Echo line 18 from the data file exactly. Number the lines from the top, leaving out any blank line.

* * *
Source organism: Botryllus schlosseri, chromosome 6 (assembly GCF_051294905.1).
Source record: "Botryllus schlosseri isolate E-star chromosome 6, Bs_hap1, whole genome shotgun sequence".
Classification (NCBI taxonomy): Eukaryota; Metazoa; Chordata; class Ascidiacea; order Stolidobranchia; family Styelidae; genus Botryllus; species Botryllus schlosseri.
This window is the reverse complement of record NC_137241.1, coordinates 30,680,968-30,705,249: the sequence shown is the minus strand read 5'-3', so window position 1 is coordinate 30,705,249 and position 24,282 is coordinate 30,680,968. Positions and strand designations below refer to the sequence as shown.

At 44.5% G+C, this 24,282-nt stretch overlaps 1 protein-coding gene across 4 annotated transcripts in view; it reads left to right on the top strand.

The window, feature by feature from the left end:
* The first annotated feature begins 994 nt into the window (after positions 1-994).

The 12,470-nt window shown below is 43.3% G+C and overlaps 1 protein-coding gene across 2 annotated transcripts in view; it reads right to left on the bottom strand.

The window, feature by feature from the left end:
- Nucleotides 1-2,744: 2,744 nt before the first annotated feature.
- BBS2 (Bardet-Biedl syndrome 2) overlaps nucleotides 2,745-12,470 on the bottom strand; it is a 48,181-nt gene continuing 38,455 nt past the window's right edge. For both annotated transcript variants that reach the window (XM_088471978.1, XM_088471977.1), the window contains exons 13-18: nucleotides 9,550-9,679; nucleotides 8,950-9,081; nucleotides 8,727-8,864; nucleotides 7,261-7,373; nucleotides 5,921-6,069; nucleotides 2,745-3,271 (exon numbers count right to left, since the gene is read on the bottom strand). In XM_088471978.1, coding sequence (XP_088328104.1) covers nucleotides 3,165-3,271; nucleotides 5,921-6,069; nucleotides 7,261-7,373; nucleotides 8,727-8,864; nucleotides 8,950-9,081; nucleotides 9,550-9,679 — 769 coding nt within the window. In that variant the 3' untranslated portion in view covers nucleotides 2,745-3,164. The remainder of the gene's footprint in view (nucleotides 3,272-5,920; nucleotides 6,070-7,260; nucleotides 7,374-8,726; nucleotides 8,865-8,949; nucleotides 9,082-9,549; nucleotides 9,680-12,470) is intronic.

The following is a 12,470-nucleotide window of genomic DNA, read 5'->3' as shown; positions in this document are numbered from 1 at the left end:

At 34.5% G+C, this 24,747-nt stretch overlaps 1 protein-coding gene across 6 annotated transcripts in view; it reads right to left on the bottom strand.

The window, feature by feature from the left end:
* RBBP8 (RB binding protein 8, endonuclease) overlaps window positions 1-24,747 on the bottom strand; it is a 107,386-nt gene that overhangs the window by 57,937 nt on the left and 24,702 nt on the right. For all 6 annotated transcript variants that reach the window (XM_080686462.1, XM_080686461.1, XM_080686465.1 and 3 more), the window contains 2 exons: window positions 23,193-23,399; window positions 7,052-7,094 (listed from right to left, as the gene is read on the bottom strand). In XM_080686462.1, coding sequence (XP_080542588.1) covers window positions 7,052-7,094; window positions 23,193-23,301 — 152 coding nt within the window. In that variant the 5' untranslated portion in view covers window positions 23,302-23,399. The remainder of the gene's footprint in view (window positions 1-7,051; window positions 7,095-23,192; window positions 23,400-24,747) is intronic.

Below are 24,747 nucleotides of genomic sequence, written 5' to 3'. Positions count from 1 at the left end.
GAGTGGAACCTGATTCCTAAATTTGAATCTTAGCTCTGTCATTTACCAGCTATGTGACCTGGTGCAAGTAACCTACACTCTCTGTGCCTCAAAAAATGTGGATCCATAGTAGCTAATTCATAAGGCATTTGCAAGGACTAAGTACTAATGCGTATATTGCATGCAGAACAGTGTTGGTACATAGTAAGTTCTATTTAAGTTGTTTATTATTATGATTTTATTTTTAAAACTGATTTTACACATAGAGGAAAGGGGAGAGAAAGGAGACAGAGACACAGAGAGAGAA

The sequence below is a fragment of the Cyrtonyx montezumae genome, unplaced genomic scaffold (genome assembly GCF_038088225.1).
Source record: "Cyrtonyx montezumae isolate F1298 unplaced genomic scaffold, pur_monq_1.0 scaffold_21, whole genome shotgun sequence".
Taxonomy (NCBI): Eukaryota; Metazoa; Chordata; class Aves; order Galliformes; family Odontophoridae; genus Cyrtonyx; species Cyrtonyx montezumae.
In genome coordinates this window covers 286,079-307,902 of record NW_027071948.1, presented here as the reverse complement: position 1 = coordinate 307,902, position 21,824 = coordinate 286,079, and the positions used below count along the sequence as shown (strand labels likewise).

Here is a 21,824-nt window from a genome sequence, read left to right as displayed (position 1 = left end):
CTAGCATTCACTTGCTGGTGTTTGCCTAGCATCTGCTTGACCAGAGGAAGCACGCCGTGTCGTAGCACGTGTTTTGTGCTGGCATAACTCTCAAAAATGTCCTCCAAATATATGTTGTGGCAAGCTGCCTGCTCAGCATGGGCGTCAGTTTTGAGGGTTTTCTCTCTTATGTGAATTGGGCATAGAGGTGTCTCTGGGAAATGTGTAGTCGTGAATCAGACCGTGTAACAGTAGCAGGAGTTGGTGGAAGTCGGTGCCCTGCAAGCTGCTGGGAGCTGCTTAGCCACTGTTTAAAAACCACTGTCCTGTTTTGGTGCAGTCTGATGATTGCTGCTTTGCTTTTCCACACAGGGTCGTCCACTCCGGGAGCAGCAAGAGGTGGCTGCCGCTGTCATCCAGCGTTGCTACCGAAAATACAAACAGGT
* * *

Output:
The sequence below is a fragment of the Cyrtonyx montezumae genome, unplaced genomic scaffold (genome assembly GCF_038088225.1).